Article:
I began the research for this book in the way that I approach every scientific subject that interests me, by searching the literature. I soon discovered that far from being a product of the modern world, gender variance has been documented across cultures and in every epoch of history. Male-bodied persons dressing and living as women and female-bodied persons dressing and living as men were known in ancient Greece and Rome, among Native American tribes prior to the arrival of Europeans, on the Indian subcontinent, in Africa, in Siberia, in Eastern Europe, and in nearly every other indigenous society studied by anthropologists. According to historian Vern Bullough, "gender crossing is so ubiquitous, that genitalia by itself has never been a universal nor essential insignia of a lifelong gender." In some of these cultures, cross-gendered persons were considered shamans gifted with extraordinary psychic powers, and they assumed special ceremonial roles. In many religions, the gods themselves can transform their sex at will, cross-dress, or are androgynous. Our Judeo-Christian heritage, founded on a belief in an exclusively male deity, has frowned on such gender fluidity; nonetheless, throughout the Middle Ages and even into the modern era, cross-dressing has been permitted and indeed celebrated at festivals, in clubs, and on the stage.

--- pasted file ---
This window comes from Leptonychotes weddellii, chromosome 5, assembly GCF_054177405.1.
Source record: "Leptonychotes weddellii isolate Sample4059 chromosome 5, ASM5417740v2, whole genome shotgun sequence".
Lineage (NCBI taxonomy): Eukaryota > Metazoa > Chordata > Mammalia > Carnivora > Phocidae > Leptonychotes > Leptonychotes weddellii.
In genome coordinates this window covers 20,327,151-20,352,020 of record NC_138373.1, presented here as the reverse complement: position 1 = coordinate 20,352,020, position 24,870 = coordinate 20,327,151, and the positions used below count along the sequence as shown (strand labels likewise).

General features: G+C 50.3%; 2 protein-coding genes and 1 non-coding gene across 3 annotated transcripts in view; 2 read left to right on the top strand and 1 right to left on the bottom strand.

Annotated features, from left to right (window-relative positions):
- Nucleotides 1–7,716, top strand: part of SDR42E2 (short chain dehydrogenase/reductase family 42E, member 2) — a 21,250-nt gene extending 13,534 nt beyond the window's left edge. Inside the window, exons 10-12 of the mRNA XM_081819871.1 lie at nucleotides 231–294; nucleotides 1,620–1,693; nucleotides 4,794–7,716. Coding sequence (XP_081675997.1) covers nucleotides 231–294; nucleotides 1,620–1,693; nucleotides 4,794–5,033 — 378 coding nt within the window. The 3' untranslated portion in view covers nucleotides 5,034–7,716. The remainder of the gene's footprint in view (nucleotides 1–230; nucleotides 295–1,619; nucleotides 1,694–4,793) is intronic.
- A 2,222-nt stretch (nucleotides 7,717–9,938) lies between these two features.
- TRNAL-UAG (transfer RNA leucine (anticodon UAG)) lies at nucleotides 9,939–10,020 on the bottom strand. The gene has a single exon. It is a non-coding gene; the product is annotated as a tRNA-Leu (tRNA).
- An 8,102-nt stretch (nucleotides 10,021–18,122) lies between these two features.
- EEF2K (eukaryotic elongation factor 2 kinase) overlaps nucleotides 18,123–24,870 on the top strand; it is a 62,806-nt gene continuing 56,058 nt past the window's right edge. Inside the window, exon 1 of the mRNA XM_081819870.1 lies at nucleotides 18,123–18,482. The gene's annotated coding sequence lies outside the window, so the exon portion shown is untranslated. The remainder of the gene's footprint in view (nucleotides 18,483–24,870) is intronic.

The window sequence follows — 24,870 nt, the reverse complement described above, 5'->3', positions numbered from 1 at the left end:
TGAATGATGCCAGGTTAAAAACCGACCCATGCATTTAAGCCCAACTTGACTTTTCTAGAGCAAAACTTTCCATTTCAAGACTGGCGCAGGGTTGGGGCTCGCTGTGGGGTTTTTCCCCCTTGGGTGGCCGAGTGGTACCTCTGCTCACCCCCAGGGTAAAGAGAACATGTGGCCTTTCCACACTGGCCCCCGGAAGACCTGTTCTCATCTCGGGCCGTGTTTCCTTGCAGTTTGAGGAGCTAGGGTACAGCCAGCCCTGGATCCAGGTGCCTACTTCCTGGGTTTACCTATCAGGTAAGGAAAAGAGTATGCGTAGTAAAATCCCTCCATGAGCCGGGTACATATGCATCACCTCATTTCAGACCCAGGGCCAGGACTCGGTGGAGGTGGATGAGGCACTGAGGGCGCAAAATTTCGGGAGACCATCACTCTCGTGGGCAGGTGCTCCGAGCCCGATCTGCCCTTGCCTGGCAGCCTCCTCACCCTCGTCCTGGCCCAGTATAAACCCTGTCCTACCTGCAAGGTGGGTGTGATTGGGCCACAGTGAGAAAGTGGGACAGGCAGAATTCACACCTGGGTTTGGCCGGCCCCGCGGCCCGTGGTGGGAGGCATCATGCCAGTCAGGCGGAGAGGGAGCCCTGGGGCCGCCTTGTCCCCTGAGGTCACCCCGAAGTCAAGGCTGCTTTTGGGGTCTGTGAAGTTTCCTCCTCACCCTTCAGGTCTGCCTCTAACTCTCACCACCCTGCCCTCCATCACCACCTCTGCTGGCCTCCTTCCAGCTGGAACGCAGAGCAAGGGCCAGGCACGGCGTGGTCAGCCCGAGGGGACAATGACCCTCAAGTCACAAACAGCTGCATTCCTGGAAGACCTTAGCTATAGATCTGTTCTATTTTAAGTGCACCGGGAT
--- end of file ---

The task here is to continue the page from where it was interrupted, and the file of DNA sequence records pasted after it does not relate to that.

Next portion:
Moreover, the deathbed discovery of a gender reversal is a far more common occurrence in Western history than one might suspect. Many (though not all) of the persons whose names and stories are known to us today were born female and lived some or all of their lives as men. A few of the better-known individuals in thiscategory include James Barry, British army physician and Inspector-General, died 1865; Charles Durkee Pankhurst, California stagecoach driver, died 1879; Murray Hall, Tammany Hall politician, died 1901; Jack Bee Garland, soldier in the Spanish-American War, died 1936; and Billy Tipton, jazz trumpeter, died 1989. Some of these people were married to women, who publicly expressed shock and amazement when their partners died and were found to be other than what friends and neighbors assumed them to be. It is impossible to know if this shock was real or was feigned for the benefit of a public that was not prepared to accept the alternative explanation--that the widow had lived happily with a female-bodied person who saw himself and was accepted by others (including his wife) as a man. The case of the Chevalier d'Eon, an eighteenth-century aristocrat whose gender was a source of considerable controversy during his lifetime, is a bit more complex, and because it became a public scandal, I will recount it more fully here.